My flight never made it to Lima. Why won’t American Airlines get my refund approved?

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By Christopher Elliott

Cristina Criado’s flight diverted to Panama City after a tragic accident closed the airport in Lima. Does American Airlines owe her a refund for her trip in vain — and if so, how much?

Criado wants the entire ticket refunded. American Airlines won’t do that because she already used part of her ticket. 

So who’s right?

Criado’s trouble with American Airlines raises all kinds of questions. 

  • Do airlines have to approve your refund when they can’t get you to your destination?
  • Can an airline really cancel your return ticket if you don’t follow its instructions?
  • Are any of these rules spelled out anywhere — in federal law or in an airline contract?

And what, exactly, are your rights as a consumer?

Why did the airport close in Lima?

Before we get to the answers, you’re probably wondering about my use of the word “tragic.”

I’ve toned down the rhetoric on this site in the last year — there’s too much hyperbole out there already. So why would I use that kind of language?

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Here’s why: On November 18, a Latam Airlines plane collided with a fire truck conducting a planned emergency drill. Two firefighters died and the airport closed. It was, in every sense of the word, a tragic accident.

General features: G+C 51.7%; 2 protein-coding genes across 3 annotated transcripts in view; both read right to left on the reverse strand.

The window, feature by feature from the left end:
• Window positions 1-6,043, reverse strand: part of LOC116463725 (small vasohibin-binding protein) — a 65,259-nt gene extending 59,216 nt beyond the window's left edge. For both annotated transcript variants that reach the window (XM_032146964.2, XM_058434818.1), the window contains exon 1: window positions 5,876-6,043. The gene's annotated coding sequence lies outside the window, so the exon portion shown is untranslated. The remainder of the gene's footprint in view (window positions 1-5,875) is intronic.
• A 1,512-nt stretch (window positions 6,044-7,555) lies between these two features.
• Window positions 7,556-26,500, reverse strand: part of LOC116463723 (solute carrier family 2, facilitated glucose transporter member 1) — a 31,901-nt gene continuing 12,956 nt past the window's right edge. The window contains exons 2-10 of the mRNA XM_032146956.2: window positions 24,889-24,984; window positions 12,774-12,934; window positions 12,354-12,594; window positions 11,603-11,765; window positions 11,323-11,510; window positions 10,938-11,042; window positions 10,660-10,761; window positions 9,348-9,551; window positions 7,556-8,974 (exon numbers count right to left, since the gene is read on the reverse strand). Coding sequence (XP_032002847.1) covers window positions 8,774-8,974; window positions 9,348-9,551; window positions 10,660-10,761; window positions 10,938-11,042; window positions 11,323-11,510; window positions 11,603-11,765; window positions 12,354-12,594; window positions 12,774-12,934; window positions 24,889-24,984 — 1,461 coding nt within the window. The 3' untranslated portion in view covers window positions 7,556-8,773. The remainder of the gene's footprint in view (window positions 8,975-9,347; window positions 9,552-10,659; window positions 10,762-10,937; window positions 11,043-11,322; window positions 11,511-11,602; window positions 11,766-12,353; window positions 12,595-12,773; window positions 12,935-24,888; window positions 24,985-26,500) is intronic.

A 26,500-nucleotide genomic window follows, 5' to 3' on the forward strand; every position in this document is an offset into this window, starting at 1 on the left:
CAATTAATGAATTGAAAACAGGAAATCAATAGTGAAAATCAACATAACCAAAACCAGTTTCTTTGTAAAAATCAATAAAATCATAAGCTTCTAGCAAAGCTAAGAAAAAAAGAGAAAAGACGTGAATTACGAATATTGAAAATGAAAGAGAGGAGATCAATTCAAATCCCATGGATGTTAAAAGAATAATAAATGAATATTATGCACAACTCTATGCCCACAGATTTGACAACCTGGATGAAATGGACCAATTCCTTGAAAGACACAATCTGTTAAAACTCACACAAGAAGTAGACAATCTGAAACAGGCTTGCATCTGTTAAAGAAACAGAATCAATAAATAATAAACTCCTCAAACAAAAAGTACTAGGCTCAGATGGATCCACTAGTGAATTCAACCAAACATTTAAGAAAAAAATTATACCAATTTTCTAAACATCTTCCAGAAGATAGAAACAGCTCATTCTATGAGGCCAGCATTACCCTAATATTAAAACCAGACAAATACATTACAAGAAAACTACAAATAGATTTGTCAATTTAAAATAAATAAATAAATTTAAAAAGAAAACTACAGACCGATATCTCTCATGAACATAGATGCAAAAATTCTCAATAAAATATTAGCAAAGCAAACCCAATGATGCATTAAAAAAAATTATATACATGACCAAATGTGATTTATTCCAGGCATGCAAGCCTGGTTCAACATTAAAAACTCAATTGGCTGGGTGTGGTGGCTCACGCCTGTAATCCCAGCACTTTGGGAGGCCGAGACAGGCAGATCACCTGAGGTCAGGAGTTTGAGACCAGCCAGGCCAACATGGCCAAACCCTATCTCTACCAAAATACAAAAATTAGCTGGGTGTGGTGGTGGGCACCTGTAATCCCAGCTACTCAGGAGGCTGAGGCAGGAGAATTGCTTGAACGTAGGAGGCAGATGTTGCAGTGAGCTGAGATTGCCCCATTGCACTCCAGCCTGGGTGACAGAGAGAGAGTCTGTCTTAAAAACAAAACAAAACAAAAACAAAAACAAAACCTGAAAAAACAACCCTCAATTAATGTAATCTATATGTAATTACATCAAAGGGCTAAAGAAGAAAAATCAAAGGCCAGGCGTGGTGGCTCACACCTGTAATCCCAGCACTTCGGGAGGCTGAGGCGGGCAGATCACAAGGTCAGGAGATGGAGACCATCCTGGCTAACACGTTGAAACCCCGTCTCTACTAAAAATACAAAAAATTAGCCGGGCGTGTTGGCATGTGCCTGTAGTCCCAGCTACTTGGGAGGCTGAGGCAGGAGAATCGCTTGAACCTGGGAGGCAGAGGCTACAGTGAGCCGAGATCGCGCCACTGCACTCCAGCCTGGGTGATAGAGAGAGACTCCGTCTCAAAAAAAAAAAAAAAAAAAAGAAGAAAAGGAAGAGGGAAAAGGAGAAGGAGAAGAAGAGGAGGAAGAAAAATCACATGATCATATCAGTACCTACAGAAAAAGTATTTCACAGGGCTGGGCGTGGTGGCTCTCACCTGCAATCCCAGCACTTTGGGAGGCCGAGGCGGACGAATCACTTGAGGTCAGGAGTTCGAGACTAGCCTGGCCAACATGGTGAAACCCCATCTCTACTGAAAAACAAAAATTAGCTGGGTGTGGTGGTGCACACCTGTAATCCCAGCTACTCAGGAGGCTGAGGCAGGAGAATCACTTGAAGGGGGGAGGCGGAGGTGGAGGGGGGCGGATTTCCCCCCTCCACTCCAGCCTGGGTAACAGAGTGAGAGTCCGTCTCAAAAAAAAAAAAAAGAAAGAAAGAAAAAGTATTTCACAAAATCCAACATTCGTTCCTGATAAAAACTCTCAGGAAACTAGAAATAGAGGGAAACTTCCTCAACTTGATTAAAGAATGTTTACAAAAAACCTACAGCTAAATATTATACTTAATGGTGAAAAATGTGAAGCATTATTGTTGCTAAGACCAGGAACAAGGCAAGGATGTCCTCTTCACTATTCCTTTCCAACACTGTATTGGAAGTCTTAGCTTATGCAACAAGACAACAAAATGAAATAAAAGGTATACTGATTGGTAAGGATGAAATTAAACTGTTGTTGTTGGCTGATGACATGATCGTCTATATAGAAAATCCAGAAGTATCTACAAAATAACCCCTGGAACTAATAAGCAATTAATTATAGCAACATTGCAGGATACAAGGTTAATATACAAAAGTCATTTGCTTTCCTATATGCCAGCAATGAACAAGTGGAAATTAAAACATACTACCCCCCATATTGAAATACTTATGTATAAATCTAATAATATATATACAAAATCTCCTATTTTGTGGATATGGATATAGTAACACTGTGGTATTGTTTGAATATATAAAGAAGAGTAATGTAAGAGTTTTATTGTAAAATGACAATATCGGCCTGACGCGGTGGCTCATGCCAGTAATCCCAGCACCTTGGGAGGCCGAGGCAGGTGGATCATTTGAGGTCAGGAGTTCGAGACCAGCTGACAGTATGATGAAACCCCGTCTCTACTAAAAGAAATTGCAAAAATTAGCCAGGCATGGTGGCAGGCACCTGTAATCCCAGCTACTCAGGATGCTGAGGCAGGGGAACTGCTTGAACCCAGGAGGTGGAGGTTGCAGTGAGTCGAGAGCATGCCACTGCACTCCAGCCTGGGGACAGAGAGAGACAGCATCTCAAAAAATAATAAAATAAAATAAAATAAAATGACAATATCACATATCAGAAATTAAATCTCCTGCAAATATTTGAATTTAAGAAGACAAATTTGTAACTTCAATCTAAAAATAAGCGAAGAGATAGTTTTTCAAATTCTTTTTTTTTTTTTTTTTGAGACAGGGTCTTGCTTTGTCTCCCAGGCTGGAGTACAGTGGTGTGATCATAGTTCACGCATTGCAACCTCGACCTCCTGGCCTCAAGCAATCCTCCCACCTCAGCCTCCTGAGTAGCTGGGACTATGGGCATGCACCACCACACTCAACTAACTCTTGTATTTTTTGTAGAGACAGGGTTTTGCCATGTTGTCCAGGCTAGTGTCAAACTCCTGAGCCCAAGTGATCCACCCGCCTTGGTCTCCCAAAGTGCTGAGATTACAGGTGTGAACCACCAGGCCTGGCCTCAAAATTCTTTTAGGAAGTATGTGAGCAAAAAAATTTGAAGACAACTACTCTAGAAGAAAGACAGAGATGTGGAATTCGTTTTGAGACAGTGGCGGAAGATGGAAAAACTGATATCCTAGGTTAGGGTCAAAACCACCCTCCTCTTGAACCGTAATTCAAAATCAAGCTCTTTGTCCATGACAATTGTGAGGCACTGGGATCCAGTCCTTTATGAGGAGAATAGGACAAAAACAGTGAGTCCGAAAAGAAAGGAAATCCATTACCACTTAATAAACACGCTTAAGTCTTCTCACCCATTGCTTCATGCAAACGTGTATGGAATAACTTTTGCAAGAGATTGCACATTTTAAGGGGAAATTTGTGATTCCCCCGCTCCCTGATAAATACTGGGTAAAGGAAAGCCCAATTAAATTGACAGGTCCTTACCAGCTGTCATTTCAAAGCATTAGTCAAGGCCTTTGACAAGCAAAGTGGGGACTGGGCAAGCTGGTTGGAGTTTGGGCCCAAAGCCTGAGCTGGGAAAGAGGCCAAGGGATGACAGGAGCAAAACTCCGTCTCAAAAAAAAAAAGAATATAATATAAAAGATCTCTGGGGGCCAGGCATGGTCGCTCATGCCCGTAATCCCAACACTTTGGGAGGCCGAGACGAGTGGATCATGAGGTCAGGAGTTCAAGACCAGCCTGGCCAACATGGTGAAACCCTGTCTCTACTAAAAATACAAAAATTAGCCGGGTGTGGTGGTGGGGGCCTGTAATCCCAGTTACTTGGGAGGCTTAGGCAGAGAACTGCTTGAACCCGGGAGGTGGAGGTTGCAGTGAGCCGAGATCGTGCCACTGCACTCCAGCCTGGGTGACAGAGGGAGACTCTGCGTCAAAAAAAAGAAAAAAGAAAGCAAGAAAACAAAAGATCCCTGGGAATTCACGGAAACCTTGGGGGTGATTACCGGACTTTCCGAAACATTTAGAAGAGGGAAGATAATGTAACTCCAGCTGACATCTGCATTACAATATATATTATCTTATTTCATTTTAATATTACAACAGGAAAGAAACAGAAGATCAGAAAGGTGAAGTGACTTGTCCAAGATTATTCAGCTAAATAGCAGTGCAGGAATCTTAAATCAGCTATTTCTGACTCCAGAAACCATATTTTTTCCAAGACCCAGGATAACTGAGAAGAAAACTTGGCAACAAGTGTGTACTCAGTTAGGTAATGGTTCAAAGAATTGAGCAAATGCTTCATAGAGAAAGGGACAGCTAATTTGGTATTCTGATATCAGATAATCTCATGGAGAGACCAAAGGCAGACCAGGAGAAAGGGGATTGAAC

The airport remained closed for two days. Airlines canceled more than 400 flights in and out of Lima.

How American Airlines responded to the tragedy

Criado knew nothing about the accident when she boarded her flight from Miami to Lima on November 18. But soon, the pilot announced that her plane was making a detour.

“While we were mid-flight, American Airlines rerouted us to Panama,” she recalls. 

But when they landed in Panama City, the ground crew wasn’t sure how to handle the unexpected arrivals from Miami. Cirado and the other passengers waited. And waited.

“No one knew what to do with us and we were there for eight hours,” she remembers. (Related: “Easily the worst airline experience I’ve ever had” — but can American Airlines fix this code-share problem?)

Finally, she says American Airlines canceled her flight to Peru. An airline representative told her if she tried to book her own flight to Peru, American Airlines would consider her a “no-show” and cancel her return flight.

“So naturally, I didn’t want to lose my money, so I stayed on American Airlines. They flew us back to Miami but never tried to rebook our ticket,” she says. 

Will American Airlines approve her refund for this ill-fated trip?

Criado asked American Airlines for a refund. Her first contact was by phone. A representative refused to refund her tickets, saying she had used part of her ticket already.